Micro-Face Review

By | Friday, June 03, 2022 Leave a Comment
Last year, I noted NPR's Planet Money team had a series of episodes explaining intellecutal property and they did so by attempting to work on their own superhero franchise. Over the course of a few episodes, they landed on updating a public domain character from the Golden Age called Micro-Face. And after a series of delays that I never bothered to look into hearing an explanation about, they came out with a brand new comic about the character about a month and half ago.

The story follows Sam Salazar, a reporter at NPR who's initially looking into a series of corporate buy-outs prompted by the takeover of the company his grandfather founded. He then learns that, before creating the company, his grandfather was the original superhero Micro-Face and through a few necessities of circumstance, Salazar picks up the mantle with a modified version of his grandfather's costume. In the classic superhero fashion, he saves the day but looks towards a future of stopping other unscrupulous villains. (The character behind the takeovers was, in fact, a costumed villain that his grandfather had fought back in the day.)

The issue was written by Alex Segura, drawn by Jamal Igle (with a character redesign and cover art by Jerry Ordway), colored by Ellie Wright, and lettered by Taylor Esposito. I like that Planet Money took the time and effort to pull together an entire crew of professionals for this work. A lot of these types of projects, I've found, tend to pull in folks who might be talented but aren't necessarily professional comic creators. So they might know in theory how a comic is created, but lack any practical experience to make the entire thing work smoothly. So you wind up with something that might look professional at first glance, but doesn't quite work once you start examining things closely. But because there's an expereinced team here, you don't get any of that.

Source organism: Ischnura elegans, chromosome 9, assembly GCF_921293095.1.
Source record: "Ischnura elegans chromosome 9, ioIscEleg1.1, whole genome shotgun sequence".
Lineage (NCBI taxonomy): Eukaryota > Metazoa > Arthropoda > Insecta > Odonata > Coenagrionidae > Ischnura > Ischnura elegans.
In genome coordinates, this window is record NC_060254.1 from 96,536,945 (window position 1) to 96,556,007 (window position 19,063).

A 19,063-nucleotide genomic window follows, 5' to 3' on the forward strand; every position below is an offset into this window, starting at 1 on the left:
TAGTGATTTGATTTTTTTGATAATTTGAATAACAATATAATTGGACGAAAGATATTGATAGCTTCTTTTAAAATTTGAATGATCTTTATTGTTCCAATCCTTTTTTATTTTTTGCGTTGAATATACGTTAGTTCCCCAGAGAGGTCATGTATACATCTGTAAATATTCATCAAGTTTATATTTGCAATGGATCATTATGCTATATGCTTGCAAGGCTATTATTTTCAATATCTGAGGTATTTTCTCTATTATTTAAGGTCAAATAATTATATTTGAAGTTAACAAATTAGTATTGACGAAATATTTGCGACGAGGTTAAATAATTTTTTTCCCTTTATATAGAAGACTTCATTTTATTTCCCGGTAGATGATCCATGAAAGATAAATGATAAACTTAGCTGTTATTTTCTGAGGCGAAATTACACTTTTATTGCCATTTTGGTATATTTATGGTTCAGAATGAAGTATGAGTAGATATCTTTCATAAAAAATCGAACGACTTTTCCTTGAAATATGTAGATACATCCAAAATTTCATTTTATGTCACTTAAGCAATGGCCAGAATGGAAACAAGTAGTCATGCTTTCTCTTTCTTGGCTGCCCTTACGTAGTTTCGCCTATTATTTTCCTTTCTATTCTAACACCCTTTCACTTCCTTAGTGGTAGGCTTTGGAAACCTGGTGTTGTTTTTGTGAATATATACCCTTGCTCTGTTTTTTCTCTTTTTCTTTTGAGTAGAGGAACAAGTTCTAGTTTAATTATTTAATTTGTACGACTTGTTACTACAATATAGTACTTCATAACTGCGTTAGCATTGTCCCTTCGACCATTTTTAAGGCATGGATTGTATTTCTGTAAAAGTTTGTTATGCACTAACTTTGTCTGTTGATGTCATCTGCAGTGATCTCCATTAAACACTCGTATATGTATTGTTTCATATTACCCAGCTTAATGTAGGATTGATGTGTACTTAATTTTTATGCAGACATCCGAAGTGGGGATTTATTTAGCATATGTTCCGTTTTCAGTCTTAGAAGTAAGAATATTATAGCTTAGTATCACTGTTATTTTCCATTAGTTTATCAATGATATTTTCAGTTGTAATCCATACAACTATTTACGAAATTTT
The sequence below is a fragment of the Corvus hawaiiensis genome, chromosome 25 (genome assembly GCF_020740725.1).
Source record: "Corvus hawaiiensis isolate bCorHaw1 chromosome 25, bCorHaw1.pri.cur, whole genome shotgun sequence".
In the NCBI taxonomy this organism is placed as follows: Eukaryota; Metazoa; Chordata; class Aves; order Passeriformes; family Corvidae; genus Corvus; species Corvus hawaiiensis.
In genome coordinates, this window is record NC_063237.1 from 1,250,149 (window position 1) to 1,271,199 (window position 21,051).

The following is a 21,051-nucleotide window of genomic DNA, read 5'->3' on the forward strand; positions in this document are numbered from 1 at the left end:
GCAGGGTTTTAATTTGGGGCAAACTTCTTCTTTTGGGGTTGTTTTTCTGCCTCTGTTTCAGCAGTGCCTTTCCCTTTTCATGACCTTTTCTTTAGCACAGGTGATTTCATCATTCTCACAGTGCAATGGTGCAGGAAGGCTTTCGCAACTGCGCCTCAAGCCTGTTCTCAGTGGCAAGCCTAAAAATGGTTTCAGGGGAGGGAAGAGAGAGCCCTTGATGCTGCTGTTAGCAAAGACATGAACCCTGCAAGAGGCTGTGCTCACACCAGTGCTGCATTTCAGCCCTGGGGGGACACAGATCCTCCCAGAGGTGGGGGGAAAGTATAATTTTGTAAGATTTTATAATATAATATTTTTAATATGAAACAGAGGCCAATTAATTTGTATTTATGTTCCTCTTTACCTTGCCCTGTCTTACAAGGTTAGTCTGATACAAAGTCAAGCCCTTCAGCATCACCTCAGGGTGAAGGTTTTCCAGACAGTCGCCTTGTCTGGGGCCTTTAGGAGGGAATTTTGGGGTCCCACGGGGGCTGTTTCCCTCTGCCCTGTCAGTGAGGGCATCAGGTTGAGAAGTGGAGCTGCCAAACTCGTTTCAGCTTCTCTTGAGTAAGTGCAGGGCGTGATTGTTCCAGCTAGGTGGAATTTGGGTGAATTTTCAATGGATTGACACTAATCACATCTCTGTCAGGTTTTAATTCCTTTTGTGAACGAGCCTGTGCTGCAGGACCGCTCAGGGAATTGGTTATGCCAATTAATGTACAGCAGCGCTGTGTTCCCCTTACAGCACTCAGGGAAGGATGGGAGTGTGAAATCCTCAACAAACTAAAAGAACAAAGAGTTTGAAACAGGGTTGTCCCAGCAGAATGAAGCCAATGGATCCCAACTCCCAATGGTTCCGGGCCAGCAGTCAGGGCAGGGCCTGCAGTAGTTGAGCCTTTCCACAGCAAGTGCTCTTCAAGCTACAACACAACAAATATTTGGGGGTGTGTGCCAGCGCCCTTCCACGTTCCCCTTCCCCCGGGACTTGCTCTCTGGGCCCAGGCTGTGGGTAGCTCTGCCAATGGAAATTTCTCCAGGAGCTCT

In fact, the story is pretty solid all over. Not only do we get a solid origin story for the new Micro-Face without belaboring the fact that it's an origin story, but we get a good explanation for why the original Micro-Face disappeared to begin with. (I mean, an in-story explanation. Not the obvious, "sales of the comic were terrible.") Everything is well-researched, with some fun name-drops of other old characters and companies, as well as -- as explained in the back matter -- the most accurate depiction of an NPR interview ever illustrated. There are some smart modifications to Micro-Face's powers and some clever uses for them. A nice touch, too, is that the two protagonists, Salazar and one of his co-workers, are both non-white. All in all, it's a good read and a fun exploration of what can be done to modernize seemingly absurd, out-of-date comics characters.

The only real complaint I might make is that, while the back matter does explain some of background of the original comic and what prompted Planet Money to make an update of the character, we don't get much in the way of seeing what they started with. They do include some of the creation process, including sample script and art pages prior to completion, but there's not much to show what the original Micro-Face stories were actually. I would have liked to have seen an additional ten pages reprinting the original Micro-Face story. Or even just six pages to reprint the shortest of his original stories. Just some point of reference to compare what was done back in the 1940s against today. As the stories are in public domain, it's certainly easy enough to find them online, but I think it would've made a nice overall package to include one of them here.

But in terms of the new material, a solid comic. I've seen a number of updates of public domain superheroes the past decade or two, and this one is definitely up towards the top of that list, second perhaps only to Gene Luen Yang' and Sonny Liew's Green Turtle update from a few years ago. I'm not sure if Planet Money will do anything else with the character, but I'll certainly be on board if they're able to continue the story.
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